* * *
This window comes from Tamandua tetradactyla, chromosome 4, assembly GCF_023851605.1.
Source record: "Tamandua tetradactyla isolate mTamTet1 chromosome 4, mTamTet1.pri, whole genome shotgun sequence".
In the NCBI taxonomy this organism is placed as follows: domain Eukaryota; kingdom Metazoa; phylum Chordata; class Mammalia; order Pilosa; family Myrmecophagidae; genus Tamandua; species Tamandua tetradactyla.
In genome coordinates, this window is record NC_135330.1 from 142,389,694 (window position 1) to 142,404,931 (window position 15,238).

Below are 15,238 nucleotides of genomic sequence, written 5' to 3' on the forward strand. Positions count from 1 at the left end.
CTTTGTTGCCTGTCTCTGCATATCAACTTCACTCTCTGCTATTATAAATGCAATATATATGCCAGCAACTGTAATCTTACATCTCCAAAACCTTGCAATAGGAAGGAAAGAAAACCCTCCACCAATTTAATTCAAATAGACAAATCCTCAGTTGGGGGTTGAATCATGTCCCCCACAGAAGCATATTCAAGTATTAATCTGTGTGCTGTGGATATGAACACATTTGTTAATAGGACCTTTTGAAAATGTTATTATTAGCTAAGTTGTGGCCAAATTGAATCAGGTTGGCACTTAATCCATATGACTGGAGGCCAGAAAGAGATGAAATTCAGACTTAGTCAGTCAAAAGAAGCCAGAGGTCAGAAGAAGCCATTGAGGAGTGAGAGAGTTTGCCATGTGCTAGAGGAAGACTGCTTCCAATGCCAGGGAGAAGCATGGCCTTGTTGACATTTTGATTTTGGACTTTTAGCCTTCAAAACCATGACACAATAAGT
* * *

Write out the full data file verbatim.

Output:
This window comes from Tamandua tetradactyla, chromosome 4, assembly GCF_023851605.1.
Source record: "Tamandua tetradactyla isolate mTamTet1 chromosome 4, mTamTet1.pri, whole genome shotgun sequence".
In the NCBI taxonomy this organism is placed as follows: domain Eukaryota; kingdom Metazoa; phylum Chordata; class Mammalia; order Pilosa; family Myrmecophagidae; genus Tamandua; species Tamandua tetradactyla.
In genome coordinates, this window is record NC_135330.1 from 142,389,694 (window position 1) to 142,404,931 (window position 15,238).

Below are 15,238 nucleotides of genomic sequence, written 5' to 3' on the forward strand. Positions count from 1 at the left end.
CTTTGTTGCCTGTCTCTGCATATCAACTTCACTCTCTGCTATTATAAATGCAATATATATGCCAGCAACTGTAATCTTACATCTCCAAAACCTTGCAATAGGAAGGAAAGAAAACCCTCCACCAATTTAATTCAAATAGACAAATCCTCAGTTGGGGGTTGAATCATGTCCCCCACAGAAGCATATTCAAGTATTAATCTGTGTGCTGTGGATATGAACACATTTGTTAATAGGACCTTTTGAAAATGTTATTATTAGCTAAGTTGTGGCCAAATTGAATCAGGTTGGCACTTAATCCATATGACTGGAGGCCAGAAAGAGATGAAATTCAGACTTAGTCAGTCAAAAGAAGCCAGAGGTCAGAAGAAGCCATTGAGGAGTGAGAGAGTTTGCCATGTGCTAGAGGAAGACTGCTTCCAATGCCAGGGAGAAGCATGGCCTTGTTGACATTTTGATTTTGGACTTTTAGCCTTCAAAACCATGACACAATAAGT